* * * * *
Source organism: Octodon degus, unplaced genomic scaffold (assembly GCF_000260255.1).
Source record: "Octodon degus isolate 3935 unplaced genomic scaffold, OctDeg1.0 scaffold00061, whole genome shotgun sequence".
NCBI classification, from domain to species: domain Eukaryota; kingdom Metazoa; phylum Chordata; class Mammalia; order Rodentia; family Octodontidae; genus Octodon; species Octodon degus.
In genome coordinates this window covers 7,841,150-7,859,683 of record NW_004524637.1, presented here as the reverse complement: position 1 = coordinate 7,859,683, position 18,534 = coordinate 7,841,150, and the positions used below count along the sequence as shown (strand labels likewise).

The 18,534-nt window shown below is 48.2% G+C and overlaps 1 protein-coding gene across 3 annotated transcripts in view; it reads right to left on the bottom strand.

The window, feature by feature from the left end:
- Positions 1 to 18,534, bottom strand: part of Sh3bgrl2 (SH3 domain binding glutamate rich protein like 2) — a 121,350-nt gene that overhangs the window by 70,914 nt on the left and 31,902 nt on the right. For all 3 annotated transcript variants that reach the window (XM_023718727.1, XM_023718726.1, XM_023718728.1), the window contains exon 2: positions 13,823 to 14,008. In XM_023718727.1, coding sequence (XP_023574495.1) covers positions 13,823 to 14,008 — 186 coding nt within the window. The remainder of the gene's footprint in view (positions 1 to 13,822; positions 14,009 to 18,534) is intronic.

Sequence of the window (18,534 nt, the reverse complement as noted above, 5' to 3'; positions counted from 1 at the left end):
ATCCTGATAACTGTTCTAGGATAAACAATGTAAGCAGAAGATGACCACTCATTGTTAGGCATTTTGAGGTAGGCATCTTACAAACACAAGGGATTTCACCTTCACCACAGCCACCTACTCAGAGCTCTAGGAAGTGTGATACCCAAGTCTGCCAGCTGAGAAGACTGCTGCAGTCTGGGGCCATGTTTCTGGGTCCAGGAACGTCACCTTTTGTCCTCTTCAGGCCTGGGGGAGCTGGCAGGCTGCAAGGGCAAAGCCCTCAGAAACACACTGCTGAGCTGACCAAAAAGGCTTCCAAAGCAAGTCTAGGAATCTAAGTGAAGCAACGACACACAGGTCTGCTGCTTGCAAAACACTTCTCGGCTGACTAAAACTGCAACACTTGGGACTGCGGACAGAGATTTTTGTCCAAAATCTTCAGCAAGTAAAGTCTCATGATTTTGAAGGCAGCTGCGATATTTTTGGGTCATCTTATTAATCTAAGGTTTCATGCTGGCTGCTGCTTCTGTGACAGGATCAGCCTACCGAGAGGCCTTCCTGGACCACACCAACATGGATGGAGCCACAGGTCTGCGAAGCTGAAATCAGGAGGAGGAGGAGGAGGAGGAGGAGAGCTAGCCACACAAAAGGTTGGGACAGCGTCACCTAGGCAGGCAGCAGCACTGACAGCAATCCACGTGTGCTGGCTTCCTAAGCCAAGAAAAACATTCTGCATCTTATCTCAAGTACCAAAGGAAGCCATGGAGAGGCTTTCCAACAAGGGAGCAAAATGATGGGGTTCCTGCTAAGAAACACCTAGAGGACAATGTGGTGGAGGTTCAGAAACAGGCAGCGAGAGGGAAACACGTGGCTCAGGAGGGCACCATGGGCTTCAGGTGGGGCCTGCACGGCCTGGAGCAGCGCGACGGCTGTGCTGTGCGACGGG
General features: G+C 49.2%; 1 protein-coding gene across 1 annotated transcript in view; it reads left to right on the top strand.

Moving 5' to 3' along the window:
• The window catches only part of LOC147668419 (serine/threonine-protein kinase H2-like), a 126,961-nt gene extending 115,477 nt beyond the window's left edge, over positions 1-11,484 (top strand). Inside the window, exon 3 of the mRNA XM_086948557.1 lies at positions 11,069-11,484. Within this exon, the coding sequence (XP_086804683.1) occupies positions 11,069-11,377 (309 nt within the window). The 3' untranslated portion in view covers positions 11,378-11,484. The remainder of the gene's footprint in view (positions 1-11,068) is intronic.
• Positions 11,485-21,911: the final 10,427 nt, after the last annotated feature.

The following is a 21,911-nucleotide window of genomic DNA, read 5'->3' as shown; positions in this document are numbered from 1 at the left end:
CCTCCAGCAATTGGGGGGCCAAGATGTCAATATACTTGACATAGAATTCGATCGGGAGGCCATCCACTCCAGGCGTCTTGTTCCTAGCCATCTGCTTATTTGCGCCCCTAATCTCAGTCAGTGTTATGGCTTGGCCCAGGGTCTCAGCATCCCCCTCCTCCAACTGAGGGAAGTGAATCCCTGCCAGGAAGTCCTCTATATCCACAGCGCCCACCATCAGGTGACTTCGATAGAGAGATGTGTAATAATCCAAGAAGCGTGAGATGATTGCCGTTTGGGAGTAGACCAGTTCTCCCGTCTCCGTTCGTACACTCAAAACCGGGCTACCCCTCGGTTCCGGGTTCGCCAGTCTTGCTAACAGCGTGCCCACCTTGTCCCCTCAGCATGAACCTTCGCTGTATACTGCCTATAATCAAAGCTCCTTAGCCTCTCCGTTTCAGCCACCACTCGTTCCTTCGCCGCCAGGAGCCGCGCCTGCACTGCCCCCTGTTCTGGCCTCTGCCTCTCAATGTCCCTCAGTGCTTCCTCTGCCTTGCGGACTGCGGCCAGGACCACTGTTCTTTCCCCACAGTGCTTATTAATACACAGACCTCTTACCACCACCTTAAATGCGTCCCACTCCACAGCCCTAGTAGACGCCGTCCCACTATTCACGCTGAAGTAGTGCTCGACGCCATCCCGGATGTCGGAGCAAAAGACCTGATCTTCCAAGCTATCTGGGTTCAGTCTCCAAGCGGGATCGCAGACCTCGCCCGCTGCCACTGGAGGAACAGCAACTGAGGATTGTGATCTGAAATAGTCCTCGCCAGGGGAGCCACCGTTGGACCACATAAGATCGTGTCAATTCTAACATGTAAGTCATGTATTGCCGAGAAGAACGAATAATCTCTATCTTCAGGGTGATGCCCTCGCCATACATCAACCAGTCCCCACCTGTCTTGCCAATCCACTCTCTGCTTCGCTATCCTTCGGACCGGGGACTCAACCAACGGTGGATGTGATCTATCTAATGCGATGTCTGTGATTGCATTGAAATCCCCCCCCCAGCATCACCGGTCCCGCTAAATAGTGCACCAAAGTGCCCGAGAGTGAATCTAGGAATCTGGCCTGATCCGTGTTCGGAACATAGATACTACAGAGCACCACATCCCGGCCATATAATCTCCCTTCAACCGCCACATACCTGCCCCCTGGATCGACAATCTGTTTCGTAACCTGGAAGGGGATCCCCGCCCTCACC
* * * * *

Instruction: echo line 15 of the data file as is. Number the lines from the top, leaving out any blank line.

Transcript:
CCTCCAGCAATTGGGGGGCCAAGATGTCAATATACTTGACATAGAATTCGATCGGGAGGCCATCCACTCCAGGCGTCTTGTTCCTAGCCATCTGCTTATTTGCGCCCCTAATCTCAGTCAGTGTTATGGCTTGGCCCAGGGTCTCAGCATCCCCCTCCTCCAACTGAGGGAAGTGAATCCCTGCCAGGAAGTCCTCTATATCCACAGCGCCCACCATCAGGTGACTTCGATAGAGAGATGTGTAATAATCCAAGAAGCGTGAGATGATTGCCGTTTGGGAGTAGACCAGTTCTCCCGTCTCCGTTCGTACACTCAAAACCGGGCTACCCCTCGGTTCCGGGTTCGCCAGTCTTGCTAACAGCGTGCCCACCTTGTCCCCTCAGCATGAACCTTCGCTGTATACTGCCTATAATCAAAGCTCCTTAGCCTCTCCGTTTCAGCCACCACTCGTTCCTTCGCCGCCAGGAGCCGCGCCTGCACTGCCCCCTGTTCTGGCCTCTGCCTCTCAATGTCCCTCAGTGCTTCCTCTGCCTTGCGGACTGCGGCCAGGACCACTGTTCTTTCCCCACAGTGCTTATTAATACACAGACCTCTTACCACCACCTTAAATGCGTCCCACTCCACAGCCCTAGTAGACGCCGTCCCACTATTCACGCTGAAGTAGTGCTCGACGCCATCCCGGATGTCGGAGCAAAAGACCTGATCTTCCAAGCTATCTGGGTTCAGTCTCCAAGCGGGATCGCAGACCTCGCCCGCTGCCACTGGAGGAACAGCAACTGAGGATTGTGATCTGAAATAGTCCTCGCCAGGGGAGCCACCGTTGGACCACATAAGATCGTGTCAATTCTAACATGTAAGTCATGTATTGCCGAGAAGAACGAATAATCTCTATCTTCAGGGTGATGCCCTCGCCATACATCAACCAGTCCCCACCTGTCTTGCCAATCCACTCTCTGCTTCGCTATCCTTCGGACCGGGGACTCAACCAACGGTGGATGTGATCTATCTAATGCGATGTCTGTGATTGCATTGAAATCCCCCCCCCAGCATCACCGGTCCCGCTAAATAGTGCACCAAAGTGCCCGAGAGTGAATCTAGGAATCTGGCCTGATCCGTGTTCGGAACATAGATACTACAGAGCACCACATCCCGGCCATATAATCTCCCTTCAACCGCCACATACCTGCCCCCTGGATCGACAATCTGTTTCGTAACCTGGAAGGGGATCCCCGCCCTCACC